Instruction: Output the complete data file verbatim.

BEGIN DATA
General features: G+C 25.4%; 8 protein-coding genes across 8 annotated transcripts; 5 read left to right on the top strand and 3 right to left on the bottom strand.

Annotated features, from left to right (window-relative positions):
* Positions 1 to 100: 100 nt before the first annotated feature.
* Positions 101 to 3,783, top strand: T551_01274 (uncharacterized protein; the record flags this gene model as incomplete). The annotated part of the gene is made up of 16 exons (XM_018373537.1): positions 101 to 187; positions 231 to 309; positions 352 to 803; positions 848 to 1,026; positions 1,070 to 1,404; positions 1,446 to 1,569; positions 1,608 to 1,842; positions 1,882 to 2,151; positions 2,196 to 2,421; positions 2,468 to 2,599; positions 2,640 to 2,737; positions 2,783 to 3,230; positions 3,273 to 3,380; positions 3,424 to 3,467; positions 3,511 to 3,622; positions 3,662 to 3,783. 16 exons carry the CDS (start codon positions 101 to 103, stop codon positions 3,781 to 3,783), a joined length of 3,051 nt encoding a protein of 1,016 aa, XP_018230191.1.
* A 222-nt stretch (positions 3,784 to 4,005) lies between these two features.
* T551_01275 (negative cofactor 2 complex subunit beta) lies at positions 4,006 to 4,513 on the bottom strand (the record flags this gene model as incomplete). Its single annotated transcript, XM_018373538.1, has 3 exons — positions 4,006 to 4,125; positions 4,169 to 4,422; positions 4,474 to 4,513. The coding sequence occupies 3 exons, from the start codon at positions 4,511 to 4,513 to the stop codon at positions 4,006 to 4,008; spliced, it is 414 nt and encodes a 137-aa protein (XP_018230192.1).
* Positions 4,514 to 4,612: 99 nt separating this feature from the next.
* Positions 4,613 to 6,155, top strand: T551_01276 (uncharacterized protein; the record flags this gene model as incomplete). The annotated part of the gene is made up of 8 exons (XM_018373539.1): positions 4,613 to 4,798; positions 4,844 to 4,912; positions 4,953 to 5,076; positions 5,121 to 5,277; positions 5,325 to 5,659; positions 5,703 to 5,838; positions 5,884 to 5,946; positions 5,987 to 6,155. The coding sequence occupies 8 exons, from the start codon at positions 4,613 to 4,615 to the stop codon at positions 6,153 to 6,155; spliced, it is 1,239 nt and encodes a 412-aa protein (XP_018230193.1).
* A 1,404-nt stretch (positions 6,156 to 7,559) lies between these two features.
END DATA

General features: G+C 25.4%; 8 protein-coding genes across 8 annotated transcripts; 5 read left to right on the top strand and 3 right to left on the bottom strand.

Annotated features, from left to right (window-relative positions):
* Positions 1 to 100: 100 nt before the first annotated feature.
* Positions 101 to 3,783, top strand: T551_01274 (uncharacterized protein; the record flags this gene model as incomplete). The annotated part of the gene is made up of 16 exons (XM_018373537.1): positions 101 to 187; positions 231 to 309; positions 352 to 803; positions 848 to 1,026; positions 1,070 to 1,404; positions 1,446 to 1,569; positions 1,608 to 1,842; positions 1,882 to 2,151; positions 2,196 to 2,421; positions 2,468 to 2,599; positions 2,640 to 2,737; positions 2,783 to 3,230; positions 3,273 to 3,380; positions 3,424 to 3,467; positions 3,511 to 3,622; positions 3,662 to 3,783. 16 exons carry the CDS (start codon positions 101 to 103, stop codon positions 3,781 to 3,783), a joined length of 3,051 nt encoding a protein of 1,016 aa, XP_018230191.1.
* A 222-nt stretch (positions 3,784 to 4,005) lies between these two features.
* T551_01275 (negative cofactor 2 complex subunit beta) lies at positions 4,006 to 4,513 on the bottom strand (the record flags this gene model as incomplete). Its single annotated transcript, XM_018373538.1, has 3 exons — positions 4,006 to 4,125; positions 4,169 to 4,422; positions 4,474 to 4,513. The coding sequence occupies 3 exons, from the start codon at positions 4,511 to 4,513 to the stop codon at positions 4,006 to 4,008; spliced, it is 414 nt and encodes a 137-aa protein (XP_018230192.1).
* Positions 4,514 to 4,612: 99 nt separating this feature from the next.
* Positions 4,613 to 6,155, top strand: T551_01276 (uncharacterized protein; the record flags this gene model as incomplete). The annotated part of the gene is made up of 8 exons (XM_018373539.1): positions 4,613 to 4,798; positions 4,844 to 4,912; positions 4,953 to 5,076; positions 5,121 to 5,277; positions 5,325 to 5,659; positions 5,703 to 5,838; positions 5,884 to 5,946; positions 5,987 to 6,155. The coding sequence occupies 8 exons, from the start codon at positions 4,613 to 4,615 to the stop codon at positions 6,153 to 6,155; spliced, it is 1,239 nt and encodes a 412-aa protein (XP_018230193.1).
* A 1,404-nt stretch (positions 6,156 to 7,559) lies between these two features.